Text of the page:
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Gilroy Gordon
Solution Architect at IGonics Limited · | 2 upvotes · 264.7K views
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For a non-streaming approach:

You could consider using more checkpoints throughout your spark jobs. Furthermore, you could consider separating your workload into multiple jobs with an intermittent data store (suggesting cassandra or you may choose based on your choice and availability) to store results , perform aggregations and store results of those.

Spark Job 1 - Fetch Data From 10 URLs and store data and metadata in a data store (cassandra) Spark Job 2..n - Check data store for unprocessed items and continue the aggregation

Alternatively for a streaming approach: Treating your data as stream might be useful also. Spark Streaming allows you to utilize a checkpoint interval - https://spark.apache.org/docs/latest/streaming-programming-guide.html#checkpointing

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Pros of Airflow
Pros of Apache Beam
  • 51
    Features
  • 14
    Task Dependency Management
  • 12
    Beautiful UI
  • 12
    Cluster of workers
  • 10
    Extensibility
  • 6
    Open source
  • 5
    Complex workflows
  • 5
    Python
  • 3
    Good api
  • 3
    Apache project
  • 3
    Custom operators
  • 2
    Dashboard
  • 5
    Open-source
  • 5
    Cross-platform
  • 2
    Portable
  • 2
    Unified batch and stream processing

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Cons of Airflow
Cons of Apache Beam
  • 2
    Observability is not great when the DAGs exceed 250
  • 2
    Running it on kubernetes cluster relatively complex
  • 2
    Open source - provides minimum or no support
  • 1
    Logical separation of DAGs is not straight forward
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    What is Airflow?

    Use Airflow to author workflows as directed acyclic graphs (DAGs) of tasks. The Airflow scheduler executes your tasks on an array of workers while following the specified dependencies. Rich command lines utilities makes performing complex surgeries on DAGs a snap. The rich user interface makes it easy to visualize pipelines running in production, monitor progress and troubleshoot issues when needed.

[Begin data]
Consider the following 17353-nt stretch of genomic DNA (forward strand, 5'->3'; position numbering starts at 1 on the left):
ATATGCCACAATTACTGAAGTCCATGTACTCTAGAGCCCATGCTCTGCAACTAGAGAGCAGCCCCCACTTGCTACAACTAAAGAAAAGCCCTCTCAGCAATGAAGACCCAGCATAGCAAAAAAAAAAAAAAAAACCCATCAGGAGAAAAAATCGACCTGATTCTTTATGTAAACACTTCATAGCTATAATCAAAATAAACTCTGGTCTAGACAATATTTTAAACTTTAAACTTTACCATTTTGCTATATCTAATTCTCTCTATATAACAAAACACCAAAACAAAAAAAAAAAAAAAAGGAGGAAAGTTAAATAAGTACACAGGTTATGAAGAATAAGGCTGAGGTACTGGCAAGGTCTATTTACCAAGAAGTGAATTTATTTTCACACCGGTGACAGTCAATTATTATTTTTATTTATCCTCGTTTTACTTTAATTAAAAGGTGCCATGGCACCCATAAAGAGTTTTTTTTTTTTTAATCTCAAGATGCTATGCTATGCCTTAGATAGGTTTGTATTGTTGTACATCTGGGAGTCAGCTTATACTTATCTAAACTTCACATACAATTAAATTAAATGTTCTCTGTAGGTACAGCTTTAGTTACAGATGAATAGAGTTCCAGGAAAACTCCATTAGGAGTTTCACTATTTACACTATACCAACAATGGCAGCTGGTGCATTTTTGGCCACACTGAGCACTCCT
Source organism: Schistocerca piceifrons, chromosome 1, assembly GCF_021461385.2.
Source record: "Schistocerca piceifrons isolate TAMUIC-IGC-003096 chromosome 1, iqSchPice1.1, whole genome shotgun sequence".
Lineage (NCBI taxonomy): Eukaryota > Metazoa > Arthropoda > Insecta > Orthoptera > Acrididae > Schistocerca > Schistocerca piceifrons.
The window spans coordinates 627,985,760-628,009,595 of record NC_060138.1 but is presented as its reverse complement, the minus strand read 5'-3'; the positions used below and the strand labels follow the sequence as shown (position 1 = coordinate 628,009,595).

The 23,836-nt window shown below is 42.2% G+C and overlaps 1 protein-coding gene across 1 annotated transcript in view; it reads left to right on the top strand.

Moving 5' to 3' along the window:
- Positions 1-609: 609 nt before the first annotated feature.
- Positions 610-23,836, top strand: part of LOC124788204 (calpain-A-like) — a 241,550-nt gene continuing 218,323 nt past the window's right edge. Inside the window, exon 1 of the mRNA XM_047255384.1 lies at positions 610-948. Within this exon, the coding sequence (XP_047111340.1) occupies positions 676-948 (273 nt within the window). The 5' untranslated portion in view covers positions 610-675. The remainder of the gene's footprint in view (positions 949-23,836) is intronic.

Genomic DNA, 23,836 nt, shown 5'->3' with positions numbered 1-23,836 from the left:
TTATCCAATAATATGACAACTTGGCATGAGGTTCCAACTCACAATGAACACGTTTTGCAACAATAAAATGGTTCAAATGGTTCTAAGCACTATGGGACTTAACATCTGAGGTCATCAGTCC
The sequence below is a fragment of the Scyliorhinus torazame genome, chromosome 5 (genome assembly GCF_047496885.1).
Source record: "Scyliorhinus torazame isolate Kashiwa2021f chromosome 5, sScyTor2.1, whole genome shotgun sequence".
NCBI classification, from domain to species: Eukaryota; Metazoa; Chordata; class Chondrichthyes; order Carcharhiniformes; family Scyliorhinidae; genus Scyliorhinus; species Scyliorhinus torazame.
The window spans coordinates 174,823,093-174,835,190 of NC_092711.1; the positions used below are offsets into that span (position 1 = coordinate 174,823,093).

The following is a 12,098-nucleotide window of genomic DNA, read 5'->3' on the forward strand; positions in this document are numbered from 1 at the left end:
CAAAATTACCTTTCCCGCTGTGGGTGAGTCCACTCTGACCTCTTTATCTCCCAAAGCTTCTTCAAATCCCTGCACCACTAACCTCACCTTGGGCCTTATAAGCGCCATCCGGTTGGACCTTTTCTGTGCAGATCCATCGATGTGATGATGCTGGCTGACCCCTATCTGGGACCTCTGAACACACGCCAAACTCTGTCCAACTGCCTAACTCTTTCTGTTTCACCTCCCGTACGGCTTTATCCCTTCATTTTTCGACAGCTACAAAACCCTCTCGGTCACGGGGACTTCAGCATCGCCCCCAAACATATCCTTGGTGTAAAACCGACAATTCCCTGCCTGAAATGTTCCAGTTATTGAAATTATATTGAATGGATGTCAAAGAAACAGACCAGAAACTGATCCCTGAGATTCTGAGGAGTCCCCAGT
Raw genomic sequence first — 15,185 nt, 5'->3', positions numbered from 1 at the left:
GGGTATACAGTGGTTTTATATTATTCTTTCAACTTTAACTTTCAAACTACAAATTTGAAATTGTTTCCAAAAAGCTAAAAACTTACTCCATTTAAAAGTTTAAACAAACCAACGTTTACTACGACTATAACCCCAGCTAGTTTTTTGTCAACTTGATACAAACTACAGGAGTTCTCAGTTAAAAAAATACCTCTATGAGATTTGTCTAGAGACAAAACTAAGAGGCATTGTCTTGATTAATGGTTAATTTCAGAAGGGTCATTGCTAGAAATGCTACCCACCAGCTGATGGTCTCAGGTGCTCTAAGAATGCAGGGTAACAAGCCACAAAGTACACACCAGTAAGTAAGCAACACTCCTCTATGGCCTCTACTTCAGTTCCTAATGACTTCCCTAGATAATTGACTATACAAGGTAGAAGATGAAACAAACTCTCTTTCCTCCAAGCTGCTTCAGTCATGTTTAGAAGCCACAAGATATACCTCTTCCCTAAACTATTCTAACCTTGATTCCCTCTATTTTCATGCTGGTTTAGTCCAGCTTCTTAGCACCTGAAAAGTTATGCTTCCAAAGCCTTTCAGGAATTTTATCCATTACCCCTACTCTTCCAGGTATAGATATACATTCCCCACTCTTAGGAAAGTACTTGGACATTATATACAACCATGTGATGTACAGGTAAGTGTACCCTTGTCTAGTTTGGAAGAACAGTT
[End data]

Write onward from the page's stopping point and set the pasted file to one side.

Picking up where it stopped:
What is Apache Beam?

    It implements batch and streaming data processing jobs that run on any execution engine. It executes pipelines on multiple execution environments.

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    What are some alternatives to Airflow and Apache Beam?
    Luigi
    It is a Python module that helps you build complex pipelines of batch jobs. It handles dependency resolution, workflow management, visualization etc. It also comes with Hadoop support built in.
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    An easy to use, powerful, and reliable system to process and distribute data. It supports powerful and scalable directed graphs of data routing, transformation, and system mediation logic.
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    In a nutshell Jenkins CI is the leading open-source continuous integration server. Built with Java, it provides over 300 plugins to support building and testing virtually any project.
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    AWS Step Functions makes it easy to coordinate the components of distributed applications and microservices using visual workflows. Building applications from individual components that each perform a discrete function lets you scale and change applications quickly.
    Pachyderm